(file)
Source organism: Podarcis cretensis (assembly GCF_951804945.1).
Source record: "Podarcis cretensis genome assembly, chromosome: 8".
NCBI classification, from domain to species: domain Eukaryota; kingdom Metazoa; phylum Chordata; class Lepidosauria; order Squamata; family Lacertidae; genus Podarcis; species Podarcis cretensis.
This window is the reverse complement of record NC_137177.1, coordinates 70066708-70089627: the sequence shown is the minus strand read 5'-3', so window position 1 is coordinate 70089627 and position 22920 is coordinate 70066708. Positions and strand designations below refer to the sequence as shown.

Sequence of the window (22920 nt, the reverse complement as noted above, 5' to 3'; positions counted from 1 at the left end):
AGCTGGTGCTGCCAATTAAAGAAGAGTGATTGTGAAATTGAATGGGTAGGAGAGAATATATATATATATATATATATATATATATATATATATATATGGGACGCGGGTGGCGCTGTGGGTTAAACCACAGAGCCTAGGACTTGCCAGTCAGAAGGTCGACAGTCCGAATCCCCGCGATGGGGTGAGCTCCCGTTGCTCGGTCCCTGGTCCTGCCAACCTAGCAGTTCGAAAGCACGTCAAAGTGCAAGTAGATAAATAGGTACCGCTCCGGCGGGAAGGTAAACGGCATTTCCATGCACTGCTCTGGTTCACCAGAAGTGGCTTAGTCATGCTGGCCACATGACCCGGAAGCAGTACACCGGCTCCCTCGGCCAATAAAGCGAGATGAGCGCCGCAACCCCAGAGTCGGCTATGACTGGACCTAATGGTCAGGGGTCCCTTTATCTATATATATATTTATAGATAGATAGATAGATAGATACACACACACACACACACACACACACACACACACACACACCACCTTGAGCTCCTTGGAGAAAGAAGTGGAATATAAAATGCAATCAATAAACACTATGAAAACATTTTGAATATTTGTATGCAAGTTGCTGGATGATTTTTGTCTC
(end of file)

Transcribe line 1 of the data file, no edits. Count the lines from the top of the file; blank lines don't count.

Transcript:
Source organism: Podarcis cretensis (assembly GCF_951804945.1).